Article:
I have an affinity for watching war movies. Even if I outwardly deplore violence in all forms, there is a perverse desire in the human heart to watch men and women in uniform live and die on the battlefield. But more importantly, a lot of really good war movies are just as much about exotic locales as they are about killing the people that live there. And, I don't know if you've heard, but I like writing about travel.
While I could focus on any number of sub-topics here, I'll focus on the continent of Africa and the brand new Netflix Original, The Siege Of Jadotville.
From Africa: Blood And Guts to Machine Gun Preacher, virtually every major film about the African continent made by Westerners focuses on people killing each other in horrific ways. Even the films that are not about white folks coming in and saving the day are about atrocities; just look at Hotel Rwanda. Why are do non-war movies about Africa not exist? Part of my brain wants to believe that it is the simple economics about filming overseas, but a closer look reveals the truth. There are no comedies or romances set in Africa because we have conditioned ourselves to believe that laughter and love do not come naturally to that continent.
Now, what happens when we drop soldiers from the United Nations into this continent of hate and suffering with the goal of defending people? Ridley Scott asked that question bluntly in Black Hawk Down, when an entire city in Somalia rains down hate on trapped American soldiers. That film is now widely recognized as skillful propaganda for the U.S. Military, but its reputation didn't stop Richie Smyth from making a spiritual successor in The Siege Of Jadotville. This time, Irish troops are sent by the fledgling United Nations to keep peace in the Democratic Republic of the Congo during the 1961 civil war.
Now, for a movie about white men righteously killing Black men, this movie is the tiniest bit self-aware. References to colonialism and the soldiers being unwanted and unnecessary come hard and fast near the beginning of the film, especially from the evil general protecting the mining company's interests. Ireland in particular was chosen by the UN because it has "never conquered another sovereign nation" (though there are many other nations that can also claim to not have conquered. I'm reminded of #NotAllMen.) Furthermore, the entire film centers around the fact that our Irish lads are constantly being abused by their government and by the UN, so who exactly the good guys are kind of gets muddled sometimes.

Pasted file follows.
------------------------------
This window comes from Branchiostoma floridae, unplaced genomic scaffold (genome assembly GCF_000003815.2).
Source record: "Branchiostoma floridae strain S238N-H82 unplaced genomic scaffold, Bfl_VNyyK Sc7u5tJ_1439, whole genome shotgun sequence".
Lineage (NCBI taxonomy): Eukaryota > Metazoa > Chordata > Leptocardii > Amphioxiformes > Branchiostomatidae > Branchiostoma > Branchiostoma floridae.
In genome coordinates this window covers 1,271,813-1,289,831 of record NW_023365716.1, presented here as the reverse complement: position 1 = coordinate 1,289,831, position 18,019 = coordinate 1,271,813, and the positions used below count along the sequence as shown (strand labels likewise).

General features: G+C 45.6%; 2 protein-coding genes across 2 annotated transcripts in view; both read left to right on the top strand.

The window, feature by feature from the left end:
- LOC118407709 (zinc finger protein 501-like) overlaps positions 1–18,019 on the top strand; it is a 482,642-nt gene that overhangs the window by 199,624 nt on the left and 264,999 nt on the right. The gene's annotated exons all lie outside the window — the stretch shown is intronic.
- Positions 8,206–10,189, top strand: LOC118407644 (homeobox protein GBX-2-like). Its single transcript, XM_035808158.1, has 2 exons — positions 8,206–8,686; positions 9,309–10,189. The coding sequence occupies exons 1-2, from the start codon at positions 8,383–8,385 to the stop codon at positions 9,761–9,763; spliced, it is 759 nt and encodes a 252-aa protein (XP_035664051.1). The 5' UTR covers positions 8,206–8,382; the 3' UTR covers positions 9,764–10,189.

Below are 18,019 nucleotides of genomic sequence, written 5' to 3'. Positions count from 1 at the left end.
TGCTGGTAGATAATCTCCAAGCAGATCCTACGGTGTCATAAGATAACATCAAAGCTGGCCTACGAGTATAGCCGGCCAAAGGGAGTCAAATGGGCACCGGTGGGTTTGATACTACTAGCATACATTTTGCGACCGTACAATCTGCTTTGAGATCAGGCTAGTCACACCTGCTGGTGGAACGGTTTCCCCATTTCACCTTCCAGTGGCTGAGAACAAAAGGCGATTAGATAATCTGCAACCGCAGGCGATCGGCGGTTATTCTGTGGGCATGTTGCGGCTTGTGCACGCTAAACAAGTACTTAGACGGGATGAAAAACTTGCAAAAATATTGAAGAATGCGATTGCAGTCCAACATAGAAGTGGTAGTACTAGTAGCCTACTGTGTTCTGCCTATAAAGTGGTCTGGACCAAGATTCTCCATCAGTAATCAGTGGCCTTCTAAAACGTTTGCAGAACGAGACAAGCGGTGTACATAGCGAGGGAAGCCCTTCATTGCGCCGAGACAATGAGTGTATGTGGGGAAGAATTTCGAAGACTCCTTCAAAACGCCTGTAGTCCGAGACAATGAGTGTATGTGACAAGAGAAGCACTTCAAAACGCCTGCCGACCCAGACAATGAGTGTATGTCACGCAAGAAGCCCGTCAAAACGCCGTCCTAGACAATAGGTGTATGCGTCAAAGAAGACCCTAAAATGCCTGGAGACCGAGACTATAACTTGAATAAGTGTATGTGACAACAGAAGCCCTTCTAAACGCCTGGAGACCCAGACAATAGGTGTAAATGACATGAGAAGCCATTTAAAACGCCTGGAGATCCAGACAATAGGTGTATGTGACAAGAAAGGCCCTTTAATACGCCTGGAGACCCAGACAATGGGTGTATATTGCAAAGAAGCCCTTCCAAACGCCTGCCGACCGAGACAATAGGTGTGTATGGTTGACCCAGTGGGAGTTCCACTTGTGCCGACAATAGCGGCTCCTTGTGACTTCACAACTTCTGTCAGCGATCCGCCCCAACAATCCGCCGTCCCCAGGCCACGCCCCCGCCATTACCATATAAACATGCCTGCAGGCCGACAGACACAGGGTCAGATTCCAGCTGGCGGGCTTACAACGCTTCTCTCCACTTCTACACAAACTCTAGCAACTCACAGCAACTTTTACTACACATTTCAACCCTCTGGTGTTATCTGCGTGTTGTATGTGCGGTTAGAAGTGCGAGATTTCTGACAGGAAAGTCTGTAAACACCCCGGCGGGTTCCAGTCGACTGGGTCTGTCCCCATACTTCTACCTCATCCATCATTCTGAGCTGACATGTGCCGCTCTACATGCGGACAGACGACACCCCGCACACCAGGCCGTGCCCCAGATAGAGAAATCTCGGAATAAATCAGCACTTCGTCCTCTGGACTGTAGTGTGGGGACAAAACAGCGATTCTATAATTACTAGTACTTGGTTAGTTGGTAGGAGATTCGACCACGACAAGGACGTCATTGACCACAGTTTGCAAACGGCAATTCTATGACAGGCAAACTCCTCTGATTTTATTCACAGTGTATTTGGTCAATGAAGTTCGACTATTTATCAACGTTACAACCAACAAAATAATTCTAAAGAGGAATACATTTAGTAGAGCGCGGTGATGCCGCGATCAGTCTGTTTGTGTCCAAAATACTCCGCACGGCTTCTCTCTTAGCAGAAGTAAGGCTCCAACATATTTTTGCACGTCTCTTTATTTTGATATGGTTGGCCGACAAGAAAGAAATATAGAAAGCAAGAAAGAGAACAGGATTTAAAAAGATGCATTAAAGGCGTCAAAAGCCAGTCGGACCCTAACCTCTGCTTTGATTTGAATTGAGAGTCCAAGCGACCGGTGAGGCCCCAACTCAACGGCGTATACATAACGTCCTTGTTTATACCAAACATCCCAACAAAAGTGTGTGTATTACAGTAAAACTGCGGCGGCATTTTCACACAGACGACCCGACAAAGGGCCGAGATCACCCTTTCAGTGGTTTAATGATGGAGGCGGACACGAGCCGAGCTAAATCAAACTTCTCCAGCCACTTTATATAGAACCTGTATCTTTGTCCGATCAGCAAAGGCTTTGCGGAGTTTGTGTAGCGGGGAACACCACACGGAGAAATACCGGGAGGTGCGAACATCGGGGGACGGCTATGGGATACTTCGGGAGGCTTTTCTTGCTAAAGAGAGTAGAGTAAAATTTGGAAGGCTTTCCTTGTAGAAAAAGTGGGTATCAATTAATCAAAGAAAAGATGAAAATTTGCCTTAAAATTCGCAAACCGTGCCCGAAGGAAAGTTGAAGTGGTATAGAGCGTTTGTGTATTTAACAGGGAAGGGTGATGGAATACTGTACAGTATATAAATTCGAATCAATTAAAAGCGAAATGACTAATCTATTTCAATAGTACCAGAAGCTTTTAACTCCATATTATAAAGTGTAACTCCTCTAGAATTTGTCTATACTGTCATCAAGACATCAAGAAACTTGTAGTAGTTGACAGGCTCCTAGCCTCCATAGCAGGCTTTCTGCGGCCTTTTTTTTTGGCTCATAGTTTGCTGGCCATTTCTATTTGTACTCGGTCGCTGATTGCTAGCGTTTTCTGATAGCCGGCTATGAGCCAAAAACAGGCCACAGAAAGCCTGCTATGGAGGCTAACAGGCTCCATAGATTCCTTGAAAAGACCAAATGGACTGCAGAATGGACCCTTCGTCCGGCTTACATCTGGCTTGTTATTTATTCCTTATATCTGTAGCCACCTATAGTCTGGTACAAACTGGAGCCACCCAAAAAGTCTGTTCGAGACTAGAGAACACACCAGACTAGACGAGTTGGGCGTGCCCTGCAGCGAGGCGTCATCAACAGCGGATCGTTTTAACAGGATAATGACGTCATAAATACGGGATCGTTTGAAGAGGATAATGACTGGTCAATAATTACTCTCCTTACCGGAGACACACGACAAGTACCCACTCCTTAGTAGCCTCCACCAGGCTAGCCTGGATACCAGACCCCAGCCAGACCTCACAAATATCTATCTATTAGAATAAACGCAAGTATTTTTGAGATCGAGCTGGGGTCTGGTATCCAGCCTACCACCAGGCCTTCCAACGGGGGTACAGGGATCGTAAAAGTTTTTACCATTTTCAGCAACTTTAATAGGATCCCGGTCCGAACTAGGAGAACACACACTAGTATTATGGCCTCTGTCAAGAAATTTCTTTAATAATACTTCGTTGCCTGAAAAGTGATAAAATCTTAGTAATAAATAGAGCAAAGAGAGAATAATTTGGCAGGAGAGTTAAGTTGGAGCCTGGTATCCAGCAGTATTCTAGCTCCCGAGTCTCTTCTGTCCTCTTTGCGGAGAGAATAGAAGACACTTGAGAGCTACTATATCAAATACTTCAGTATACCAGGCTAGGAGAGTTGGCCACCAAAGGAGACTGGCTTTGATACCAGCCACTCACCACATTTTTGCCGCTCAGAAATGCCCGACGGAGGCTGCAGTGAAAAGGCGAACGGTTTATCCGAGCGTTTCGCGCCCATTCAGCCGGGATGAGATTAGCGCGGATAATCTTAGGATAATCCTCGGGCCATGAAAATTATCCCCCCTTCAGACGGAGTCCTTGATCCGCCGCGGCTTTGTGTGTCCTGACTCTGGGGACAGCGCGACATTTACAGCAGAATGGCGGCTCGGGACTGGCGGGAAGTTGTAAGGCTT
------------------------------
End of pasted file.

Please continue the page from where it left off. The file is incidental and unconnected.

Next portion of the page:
And that's where the nice things I have to say about this movie end. It is unquestionably a simplistic caricature of a few brave white guys holed up against the African hordes, outnumbered and outgunned. As our boys continuously gun down wave after wave of Black bodies from their castle, we see them grow and learn like the true humans they are until they are finally taken captive. The Siege Of Jadotville is a sickening, horrifying film, and I can't possibly fathom why it was made in 2016.
I could write for hours about how many things were uncomfortably terrible, but I'll just circle back to the opening. First, a sun rises over the safari as Commandant Quinlan (Jamie Dornan) says a few words about the African sun either melting or forging you. Sure, makes sense. We then follow Patrice Lumumba, who is not identified at all, getting kidnapped out of the back of his car. Why was it important to show that scene, but not important enough to tell us who he is? But OK, I understand, a political figure is kidnapped and that's a big deal, especially when it turns into a torture scene immediately following that.
This is the image that finally did it for me. Patrice Lumumba's blood splattering on the wood behind his skull as he is shot in the head is not just graphic, it is tasteless. This is different than other depictions of Lumumba's death, especially the famous scene from Lumumba: The Death Of A Prophet, because it has no buildup at all. Only in Africa can a historical figure be turned from Prophet to hamburger within the first minutes of the film seemingly without reason. To kill an important figure in such a way is to erase the deeds of an incredibly important figure and replace them with his gore. And more importantly, it takes the extremely volatile complexities of a political landscape and replaces them with a gunshot.